Your browser is no longer supported

For the best possible experience using our website we recommend you upgrade to a newer version or another browser.

Your browser appears to have cookies disabled. For the best experience of this website, please enable cookies in your browser

We'll assume we have your consent to use cookies, for example so you won't need to log in each time you visit our site.
Learn more

Exclusive: Councils could face food waste 'name and shame'

  • 1 Comment

Food waste ‘tsar’ Ben Elliott will name and shame poor performing councils and businesses to try to change public attitudes to discarded food.

elliot ben for web

elliot ben for web

Food wast ‘tsar’ Ben Elliott

This is planned for national food waste week from 2-9 November, though Mr Elliott told LGC he also intended to highlight good practice by councils and lessons learned from campaigns.

Mr Elliott, who was given the role by environment secretary Michael Gove last winter, runs luxury services company Quintessentially but said he became involved in food waste after volunteering with a friend’s charity.

He said: “The difficulty I see is budgets and I totally get that councils have problems there.

“The problem is that 70% of the 10.2m tonnes of food we throw away every year is from households, and food waste is not going down.

“I can go after big businesses but 70% is in households and you only get at that by having food waste collections [by all councils] and changing habits.”

Mr Elliott said some councils provided a good service but others “just do not see it as a priority, but this is becoming a greater issue of public concern because of the link between climate change and food waste - its equivalent to one third of car emissions. I think the government will have to get more draconian about it”.

The government’s waste and resources strategy proposes mandatory weekly separate food waste collections but currently only around half of councils offer any form of food waste collection.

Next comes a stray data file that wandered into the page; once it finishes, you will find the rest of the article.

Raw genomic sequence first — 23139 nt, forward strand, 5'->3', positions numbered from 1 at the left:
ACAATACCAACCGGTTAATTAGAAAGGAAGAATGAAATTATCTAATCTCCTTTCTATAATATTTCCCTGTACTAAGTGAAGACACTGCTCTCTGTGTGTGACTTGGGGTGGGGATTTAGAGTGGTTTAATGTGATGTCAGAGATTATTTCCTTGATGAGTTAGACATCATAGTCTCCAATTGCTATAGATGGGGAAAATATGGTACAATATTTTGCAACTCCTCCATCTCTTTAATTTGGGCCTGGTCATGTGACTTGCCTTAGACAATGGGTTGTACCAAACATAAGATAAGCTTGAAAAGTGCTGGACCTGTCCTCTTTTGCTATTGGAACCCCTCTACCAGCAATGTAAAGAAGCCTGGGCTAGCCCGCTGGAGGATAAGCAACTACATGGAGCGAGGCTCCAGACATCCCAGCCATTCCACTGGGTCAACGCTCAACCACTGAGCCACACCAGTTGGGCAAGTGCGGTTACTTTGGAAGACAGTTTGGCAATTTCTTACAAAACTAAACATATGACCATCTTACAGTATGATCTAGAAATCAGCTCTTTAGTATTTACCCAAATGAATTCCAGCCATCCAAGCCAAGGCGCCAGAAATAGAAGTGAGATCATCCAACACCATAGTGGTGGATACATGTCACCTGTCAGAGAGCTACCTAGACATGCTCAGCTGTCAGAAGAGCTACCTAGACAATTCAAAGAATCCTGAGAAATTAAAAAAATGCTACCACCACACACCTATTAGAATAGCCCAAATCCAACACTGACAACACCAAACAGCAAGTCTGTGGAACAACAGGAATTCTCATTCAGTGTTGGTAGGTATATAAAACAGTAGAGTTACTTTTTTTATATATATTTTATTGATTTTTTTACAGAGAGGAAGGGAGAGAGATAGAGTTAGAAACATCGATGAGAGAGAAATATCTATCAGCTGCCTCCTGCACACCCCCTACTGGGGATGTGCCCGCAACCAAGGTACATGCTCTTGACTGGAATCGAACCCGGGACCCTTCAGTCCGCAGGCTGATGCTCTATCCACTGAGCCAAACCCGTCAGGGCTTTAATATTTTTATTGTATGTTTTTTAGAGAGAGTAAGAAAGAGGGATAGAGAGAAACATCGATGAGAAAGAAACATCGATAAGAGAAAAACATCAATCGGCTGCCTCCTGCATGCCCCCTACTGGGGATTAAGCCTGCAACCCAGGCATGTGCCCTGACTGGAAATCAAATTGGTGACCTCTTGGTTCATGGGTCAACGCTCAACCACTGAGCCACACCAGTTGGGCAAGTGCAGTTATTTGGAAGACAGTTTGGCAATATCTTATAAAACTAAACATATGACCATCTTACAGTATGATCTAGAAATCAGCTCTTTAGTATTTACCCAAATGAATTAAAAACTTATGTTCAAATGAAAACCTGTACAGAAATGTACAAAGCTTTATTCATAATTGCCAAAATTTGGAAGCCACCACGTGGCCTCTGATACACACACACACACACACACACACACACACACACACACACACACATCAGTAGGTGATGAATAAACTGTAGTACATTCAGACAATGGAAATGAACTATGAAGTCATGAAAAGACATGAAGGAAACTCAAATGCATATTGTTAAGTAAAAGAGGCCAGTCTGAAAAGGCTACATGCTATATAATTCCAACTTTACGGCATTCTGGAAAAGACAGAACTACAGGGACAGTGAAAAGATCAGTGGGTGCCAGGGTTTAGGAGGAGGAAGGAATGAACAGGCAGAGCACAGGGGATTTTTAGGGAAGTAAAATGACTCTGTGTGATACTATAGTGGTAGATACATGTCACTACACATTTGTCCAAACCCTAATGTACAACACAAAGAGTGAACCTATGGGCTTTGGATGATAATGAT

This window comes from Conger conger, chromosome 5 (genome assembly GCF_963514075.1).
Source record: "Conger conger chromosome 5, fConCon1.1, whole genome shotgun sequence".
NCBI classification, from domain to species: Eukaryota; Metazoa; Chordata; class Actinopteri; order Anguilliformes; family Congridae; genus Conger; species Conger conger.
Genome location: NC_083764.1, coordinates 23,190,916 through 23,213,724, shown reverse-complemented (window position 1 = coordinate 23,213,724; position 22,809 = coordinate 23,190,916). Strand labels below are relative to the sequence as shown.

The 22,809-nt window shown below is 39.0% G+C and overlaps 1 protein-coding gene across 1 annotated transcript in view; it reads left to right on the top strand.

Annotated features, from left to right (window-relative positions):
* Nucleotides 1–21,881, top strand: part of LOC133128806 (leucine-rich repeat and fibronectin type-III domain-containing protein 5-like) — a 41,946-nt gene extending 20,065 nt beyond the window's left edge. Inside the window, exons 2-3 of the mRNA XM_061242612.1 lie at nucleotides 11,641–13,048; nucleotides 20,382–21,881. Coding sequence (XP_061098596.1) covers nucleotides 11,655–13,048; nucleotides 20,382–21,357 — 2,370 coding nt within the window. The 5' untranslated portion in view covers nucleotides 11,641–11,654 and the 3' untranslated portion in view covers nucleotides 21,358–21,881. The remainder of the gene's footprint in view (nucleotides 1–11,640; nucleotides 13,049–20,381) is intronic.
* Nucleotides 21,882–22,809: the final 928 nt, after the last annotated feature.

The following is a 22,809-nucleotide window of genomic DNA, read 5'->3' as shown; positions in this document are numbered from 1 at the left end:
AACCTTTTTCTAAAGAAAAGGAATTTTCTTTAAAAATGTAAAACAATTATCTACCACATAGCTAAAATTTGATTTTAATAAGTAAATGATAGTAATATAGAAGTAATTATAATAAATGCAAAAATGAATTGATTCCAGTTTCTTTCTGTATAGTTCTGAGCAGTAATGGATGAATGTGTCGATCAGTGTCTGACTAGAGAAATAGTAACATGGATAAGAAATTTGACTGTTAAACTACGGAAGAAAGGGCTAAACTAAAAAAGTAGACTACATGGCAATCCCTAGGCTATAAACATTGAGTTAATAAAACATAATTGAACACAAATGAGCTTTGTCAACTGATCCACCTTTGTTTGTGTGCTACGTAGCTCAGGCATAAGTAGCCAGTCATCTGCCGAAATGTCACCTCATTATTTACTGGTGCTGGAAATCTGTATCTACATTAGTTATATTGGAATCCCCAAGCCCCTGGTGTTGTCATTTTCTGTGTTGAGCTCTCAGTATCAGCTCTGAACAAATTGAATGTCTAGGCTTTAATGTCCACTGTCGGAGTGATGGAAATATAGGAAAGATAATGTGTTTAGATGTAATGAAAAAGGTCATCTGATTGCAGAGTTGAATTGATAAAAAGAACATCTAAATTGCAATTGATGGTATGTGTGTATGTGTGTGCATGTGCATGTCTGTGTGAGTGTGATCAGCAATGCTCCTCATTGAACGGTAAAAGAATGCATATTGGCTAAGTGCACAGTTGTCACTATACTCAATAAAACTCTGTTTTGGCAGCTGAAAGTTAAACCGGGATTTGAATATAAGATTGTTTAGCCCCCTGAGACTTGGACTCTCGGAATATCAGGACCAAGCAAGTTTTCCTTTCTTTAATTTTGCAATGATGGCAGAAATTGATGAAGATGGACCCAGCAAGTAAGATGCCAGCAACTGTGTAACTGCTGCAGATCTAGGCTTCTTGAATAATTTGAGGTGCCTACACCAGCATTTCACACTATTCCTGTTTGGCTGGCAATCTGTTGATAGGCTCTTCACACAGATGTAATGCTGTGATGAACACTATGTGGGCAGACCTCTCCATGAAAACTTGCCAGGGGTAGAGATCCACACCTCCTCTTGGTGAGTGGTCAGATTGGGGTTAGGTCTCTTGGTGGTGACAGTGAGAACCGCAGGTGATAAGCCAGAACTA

Although wasted food still in an edible condition can be given to charities and food banks, the bulk of the rest goes to anaerobic digestion (AD) and that industry will need more capacity to cope with any increase in food collected by councils.

AD is a process by which food waste is treated in an oxygen-free tank to produce energy and fertiliser.

A spokeswoman for the Anaerobic Digestion and Bioresources Association said: “There is some capacity within existing AD food waste plants to absorb the increase of food waste feedstock that we are expecting to see as a result of food waste consistency.

“More AD capacity will be required to take on all the new food waste expected. In terms of securing investment to back the increase in capacity, policy certainty is key.”

The industry though has no certainly that one of its main sources of funding, the renewable heat incentive programme which pays for energy generated through anaerobic digestion, will continue beyond 2021.

Councils in May called on the government to guarantee long-term funding for mandatory food waste collections proposed in its waste strategy.

The Local Authority Recycling Advisory Committee said such a scheme could only work if there is “long-term guaranteed funding to cover any additional cost burdens” to ensure funding is not diverted from other essential services.


  • 1 Comment

Readers' comments (1)

  • Sorry mate we are a bit broke at the moment, government cut our grant by 50% and social care cost grow because of nhs budget shunting and growing needs, we will get back to you when there is a capital grant for set up costs and a bit more grant funding available towards the increased costs of recycling. If anybody names and shames me I might have something to say about funding cuts, very loudly...

    Unsuitable or offensive? Report this comment

Have your say

You must sign in to make a comment

Please remember that the submission of any material is governed by our Terms and Conditions and by submitting material you confirm your agreement to these Terms and Conditions.

Links may be included in your comments but HTML is not permitted.